Designing with Your Customers in Mind

Designing a mobile site for customer engagement is the pathway to creating more business. It’s important to understand the steps involved in creating that kind of success.

Designing with Your Customers in Mind

Purpose of Your Site

Some make the purpose of their website the last thing they think about when it should be the first. There is nothing more frustrating than realizing that the design of the site and reason for the site are at cross purposes. Each business is different but they all need to decide:

  • Who to target and what are their needs
  • How the customer will contact the business
  • What information they want to capture from the customer

Something as simple as being able contact the business or even socially sharing it needs to be ironed out from the start

Color Scheme and Font

When you’re creating a free website or using a free template, for example, you may not have the luxury of manipulating the code to change the look and flow of the content. That’s one of the major disadvantages of going that route. From a usability perspective, a simple thing like whether to have a black background with light font or vice versa can mean the difference between a pleasant user experience and possible eye strain. Working with smaller real estate means making font size and color scheme come together to make a site more pleasant to read and less troublesome.

Test Again and Again

Assuming you know what your project will look like or how it’s going to react can provide a false sense of security. While you may not completely skip testing, it may not cover as many angles as necessary. Having intuitive and speedy navigation with clear call to action indicators can mean the difference in getting the sale or missing it by a tiny margin. A user who needs your services and has his wallet open will want to get in touch immediately, not hunt for a way to contact you.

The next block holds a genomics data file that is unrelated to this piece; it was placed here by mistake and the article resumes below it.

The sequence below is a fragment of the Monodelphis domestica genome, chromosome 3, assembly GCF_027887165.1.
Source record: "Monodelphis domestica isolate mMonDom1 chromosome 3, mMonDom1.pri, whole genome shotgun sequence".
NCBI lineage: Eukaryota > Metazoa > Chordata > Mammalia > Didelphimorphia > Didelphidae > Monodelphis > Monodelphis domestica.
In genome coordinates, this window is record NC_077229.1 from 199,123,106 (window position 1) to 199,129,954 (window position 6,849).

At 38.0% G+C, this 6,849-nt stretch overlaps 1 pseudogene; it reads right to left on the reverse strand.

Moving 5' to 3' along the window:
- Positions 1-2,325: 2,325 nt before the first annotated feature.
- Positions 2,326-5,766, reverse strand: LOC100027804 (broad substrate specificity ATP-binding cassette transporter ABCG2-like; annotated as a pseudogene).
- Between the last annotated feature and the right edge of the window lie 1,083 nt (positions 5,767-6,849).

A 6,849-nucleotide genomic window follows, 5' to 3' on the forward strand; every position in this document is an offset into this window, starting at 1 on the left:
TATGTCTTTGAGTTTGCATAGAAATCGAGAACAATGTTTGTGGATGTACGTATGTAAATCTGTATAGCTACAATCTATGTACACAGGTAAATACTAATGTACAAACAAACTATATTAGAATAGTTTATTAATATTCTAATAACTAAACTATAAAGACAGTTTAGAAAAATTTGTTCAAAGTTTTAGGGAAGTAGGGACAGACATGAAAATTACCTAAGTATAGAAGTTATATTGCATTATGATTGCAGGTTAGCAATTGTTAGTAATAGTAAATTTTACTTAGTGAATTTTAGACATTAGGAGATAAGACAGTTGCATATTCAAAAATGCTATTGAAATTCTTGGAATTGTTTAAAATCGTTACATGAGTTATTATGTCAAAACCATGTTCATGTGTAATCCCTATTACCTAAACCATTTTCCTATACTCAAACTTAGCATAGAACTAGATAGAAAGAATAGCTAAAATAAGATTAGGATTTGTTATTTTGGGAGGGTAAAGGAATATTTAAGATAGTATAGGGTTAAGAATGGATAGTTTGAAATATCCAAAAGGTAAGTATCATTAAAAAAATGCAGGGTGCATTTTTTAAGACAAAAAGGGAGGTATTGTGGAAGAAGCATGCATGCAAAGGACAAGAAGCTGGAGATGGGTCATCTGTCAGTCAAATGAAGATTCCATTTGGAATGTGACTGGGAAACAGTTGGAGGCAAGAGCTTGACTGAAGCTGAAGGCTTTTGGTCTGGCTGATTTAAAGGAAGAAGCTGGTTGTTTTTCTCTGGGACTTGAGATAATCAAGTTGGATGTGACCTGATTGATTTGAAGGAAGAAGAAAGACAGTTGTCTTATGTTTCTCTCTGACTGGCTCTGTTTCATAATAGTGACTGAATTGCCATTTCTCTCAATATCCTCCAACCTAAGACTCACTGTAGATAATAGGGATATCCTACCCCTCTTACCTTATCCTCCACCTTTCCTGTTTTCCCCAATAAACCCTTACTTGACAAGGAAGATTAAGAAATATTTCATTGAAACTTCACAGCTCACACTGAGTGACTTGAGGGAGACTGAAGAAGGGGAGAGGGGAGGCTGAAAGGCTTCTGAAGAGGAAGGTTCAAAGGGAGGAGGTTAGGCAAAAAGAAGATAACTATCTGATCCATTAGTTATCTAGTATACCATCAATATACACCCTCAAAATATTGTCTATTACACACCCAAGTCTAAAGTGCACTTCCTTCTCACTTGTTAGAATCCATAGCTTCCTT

Another test would be to find if the site has too much text. You’re dealing with a smaller screen and the temptation is to present as much information as possible. Designing for mobile doesn’t afford that luxury, so finding creative, usable and elegant ways to convey the same message in shorter phrases or with icons is going to be a challenge—but not too much of a challenge for the right designer.

Design to Attract Users

This may seem like an obvious choice because there doesn’t seem to be any other purpose to designing a mobile site. The truth is that’s the reason why so many people take this step for granted. Designing to attract visitors means you’ve done some research ahead of time. Understanding your users’ mobile patterns is one of the first steps to take. Understanding how users interact with your content and whether they interact in a rushed or relaxed fashion will help you know how to target your audience in a time efficient way.

The decision to design a mobile site or an app will also help you. How often the content is updated, the level of complex data calculations as well as personalization can help you better weigh your options and what’s best for the customer. A good number of these criteria can be understood with the help of analytics from sites like Google Analytics. You will need to put in some effort to get to the specifics but what it tells you can be invaluable.

Your mobile site is another way to supplement your reach and extend your brand. At the end of the day, you need to be clear and about your objectives as well as your plans to achieve them if you’re going to have any hope of success.

Jacob Keifer

Jacob Keifer is the main author of Kawa College of Education. He spends most of his time writing the best online course reviews, learning new skills, and playing chess. Jacob is a Texas-based writer and blogger with more than a decade of experience covering online education. Before launching his education blogs, he was a professional teacher who has trained many students and helped them pursue their careers.

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